Mazda CX-60 PHEV: long-term test review



The past couple of months have really sold me on the concept of a plug-in hybrid. It’s a type of car that suits my motoring lifestyle, and but for a couple of rough edges – the drivetrain and ride – the CX-60 could be my number-one choice. 

  • Mileage: 7,386
  • Economy: 50.5mpg

My working life is all words, words, words, yet when it comes to our plug-in hybrid Mazda CX-60, all I think about are numbers, numbers and more numbers. 

In particular, I’ve been focusing on fuel economy, and I’ve gone so far as to set up the Mazda’s infotainment system so that at the end of every journey the central screen displays what economy the car achieved on that trip. And that’s on top of often glancing at the screen to see how the economy changes over the course of a journey in the ebb and flow of traffic. 

The good news is that I’ve been setting record after record over the last couple of months. Mind you, I have to confess that’s primarily down to the weather. 

The simple truth is that a battery works thanks to a chemical reaction, and the reaction works more efficiently in warmer weather, translating to more miles from a charge. And, given that the Mazda is a PHEV, it also means more miles per gallon, because the car can do a larger proportion of any journey on pure-electric power. 

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My most regular long-ish journey is a perfect example. I live in outer south-west London, but make regular trips to see family on the Sussex coast. In the winter, I averaged a miles-per-gallon figure in the mid-fifties on the trip, but in July I broke my record. Despite much more than half of the 72-mile journey being on motorway or dual carriageway, the Mazda did 30.9 miles on electric power. And that resulted in the CX-60 – a 2.1-tonne, four-wheel-drive, five-seat SUV with a 2.5-litre petrol engine, remember – doing a very impressive 70mpg. And everyone inside the car was in climate-controlled luxury, with the stereo on the whole time.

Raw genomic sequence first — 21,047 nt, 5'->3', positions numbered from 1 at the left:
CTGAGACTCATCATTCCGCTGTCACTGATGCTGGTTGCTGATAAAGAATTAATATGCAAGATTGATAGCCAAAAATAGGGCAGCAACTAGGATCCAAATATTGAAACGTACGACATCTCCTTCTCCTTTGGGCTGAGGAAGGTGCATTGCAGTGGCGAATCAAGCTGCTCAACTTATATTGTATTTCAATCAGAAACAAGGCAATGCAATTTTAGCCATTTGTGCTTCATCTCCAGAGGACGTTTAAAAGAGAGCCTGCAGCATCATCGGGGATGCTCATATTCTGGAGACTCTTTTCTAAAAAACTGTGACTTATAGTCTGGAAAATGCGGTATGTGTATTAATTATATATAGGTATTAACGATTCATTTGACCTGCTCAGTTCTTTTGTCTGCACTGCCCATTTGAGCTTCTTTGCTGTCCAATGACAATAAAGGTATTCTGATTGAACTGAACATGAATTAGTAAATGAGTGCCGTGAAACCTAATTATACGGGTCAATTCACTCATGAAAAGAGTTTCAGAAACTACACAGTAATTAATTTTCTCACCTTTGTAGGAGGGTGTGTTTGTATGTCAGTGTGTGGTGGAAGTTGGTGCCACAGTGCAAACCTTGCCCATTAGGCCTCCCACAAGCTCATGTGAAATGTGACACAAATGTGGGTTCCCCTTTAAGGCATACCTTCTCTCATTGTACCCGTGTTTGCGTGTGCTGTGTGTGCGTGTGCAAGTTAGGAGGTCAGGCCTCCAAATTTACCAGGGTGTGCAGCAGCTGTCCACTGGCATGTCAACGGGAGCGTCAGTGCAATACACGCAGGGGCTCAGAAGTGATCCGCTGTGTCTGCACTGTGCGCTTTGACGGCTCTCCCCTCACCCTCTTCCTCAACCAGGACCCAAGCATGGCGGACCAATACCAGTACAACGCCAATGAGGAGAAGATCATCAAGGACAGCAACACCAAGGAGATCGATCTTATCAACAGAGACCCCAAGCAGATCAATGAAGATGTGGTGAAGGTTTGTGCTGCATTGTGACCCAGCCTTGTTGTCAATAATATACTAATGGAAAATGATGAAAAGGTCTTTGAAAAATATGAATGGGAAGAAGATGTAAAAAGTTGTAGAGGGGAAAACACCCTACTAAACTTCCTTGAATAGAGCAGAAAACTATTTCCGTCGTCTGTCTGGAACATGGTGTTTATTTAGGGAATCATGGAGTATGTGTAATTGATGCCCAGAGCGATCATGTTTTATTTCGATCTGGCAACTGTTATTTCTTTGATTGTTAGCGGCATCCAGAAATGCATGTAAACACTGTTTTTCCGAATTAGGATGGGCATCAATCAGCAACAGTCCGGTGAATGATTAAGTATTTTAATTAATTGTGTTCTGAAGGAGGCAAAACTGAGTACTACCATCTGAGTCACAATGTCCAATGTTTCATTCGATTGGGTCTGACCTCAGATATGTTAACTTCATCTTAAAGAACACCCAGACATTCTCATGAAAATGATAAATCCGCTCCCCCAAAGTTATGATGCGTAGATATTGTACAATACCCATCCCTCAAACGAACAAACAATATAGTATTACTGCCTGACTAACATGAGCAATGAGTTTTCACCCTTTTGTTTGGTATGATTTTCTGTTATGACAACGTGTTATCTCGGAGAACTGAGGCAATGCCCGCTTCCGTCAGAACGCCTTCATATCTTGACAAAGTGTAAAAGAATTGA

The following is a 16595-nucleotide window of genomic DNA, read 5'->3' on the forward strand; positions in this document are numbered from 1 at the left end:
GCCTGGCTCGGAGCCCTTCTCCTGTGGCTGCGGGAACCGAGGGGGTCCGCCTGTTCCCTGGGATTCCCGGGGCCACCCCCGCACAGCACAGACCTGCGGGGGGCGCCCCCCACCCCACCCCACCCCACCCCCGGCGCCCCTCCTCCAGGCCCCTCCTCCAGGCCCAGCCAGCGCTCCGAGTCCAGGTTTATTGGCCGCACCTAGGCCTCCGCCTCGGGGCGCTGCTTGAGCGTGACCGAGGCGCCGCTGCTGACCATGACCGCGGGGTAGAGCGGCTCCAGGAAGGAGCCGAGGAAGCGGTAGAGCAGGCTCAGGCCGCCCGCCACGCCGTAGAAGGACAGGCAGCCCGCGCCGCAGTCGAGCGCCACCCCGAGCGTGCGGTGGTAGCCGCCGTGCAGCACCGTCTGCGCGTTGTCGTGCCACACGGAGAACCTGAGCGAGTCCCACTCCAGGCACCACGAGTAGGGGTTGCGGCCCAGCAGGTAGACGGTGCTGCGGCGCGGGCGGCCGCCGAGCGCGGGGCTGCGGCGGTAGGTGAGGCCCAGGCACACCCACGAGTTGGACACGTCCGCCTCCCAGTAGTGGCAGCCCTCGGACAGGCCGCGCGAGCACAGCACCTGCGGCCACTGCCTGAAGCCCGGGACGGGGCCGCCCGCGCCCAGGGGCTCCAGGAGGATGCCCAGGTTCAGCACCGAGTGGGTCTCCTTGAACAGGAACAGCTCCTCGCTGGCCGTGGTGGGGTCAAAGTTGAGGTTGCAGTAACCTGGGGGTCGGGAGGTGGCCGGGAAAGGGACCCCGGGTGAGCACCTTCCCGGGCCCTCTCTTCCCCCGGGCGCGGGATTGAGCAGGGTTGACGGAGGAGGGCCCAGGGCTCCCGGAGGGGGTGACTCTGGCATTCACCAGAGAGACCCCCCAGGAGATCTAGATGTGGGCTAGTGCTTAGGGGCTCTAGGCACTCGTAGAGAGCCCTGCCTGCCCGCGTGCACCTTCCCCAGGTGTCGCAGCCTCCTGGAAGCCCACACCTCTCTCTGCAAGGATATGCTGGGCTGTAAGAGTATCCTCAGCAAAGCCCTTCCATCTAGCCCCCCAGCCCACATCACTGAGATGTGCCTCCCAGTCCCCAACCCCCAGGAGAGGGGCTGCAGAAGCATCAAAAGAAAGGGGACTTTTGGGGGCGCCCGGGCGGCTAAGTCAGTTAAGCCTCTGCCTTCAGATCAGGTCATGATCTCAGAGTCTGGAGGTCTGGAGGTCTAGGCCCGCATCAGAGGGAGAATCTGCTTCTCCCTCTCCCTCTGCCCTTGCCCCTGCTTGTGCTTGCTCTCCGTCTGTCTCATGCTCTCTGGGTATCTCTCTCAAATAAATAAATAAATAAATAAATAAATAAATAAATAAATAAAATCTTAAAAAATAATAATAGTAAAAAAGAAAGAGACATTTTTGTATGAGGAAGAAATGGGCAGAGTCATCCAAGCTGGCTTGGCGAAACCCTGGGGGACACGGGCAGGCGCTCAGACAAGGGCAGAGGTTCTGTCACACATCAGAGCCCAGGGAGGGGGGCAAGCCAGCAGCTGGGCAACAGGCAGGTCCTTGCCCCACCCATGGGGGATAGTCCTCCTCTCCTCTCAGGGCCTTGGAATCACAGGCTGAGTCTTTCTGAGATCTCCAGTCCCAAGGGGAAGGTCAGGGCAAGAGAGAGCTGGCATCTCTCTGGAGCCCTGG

Then, just a week later, I broke my record for the distance travelled on a charge. One evening, I made a 32-mile round trip to play sport in north London, fully expecting to need some help from the petrol engine over the last few miles. But no, not only did the Mazda manage the whole distance as an EV, it was even showing three miles of range left as I backed onto my driveway. 

Admittedly, conditions were perfect, with warm, dry weather leading to a remarkably free-flowing North Circular Road on the return trip. But the result was the closest I’ve yet managed to get to the CX-60’s official claimed range of 39 miles. 

Being able to go so far as an EV also means that another number I like is how many times I’ve been to a petrol station lately – not once since the end of June, despite plenty of driving and a few forays beyond the M25. That makes the Mazda that little bit more pleasant to live with; I very much enjoy not going to petrol stations, and I value that as much as the running costs.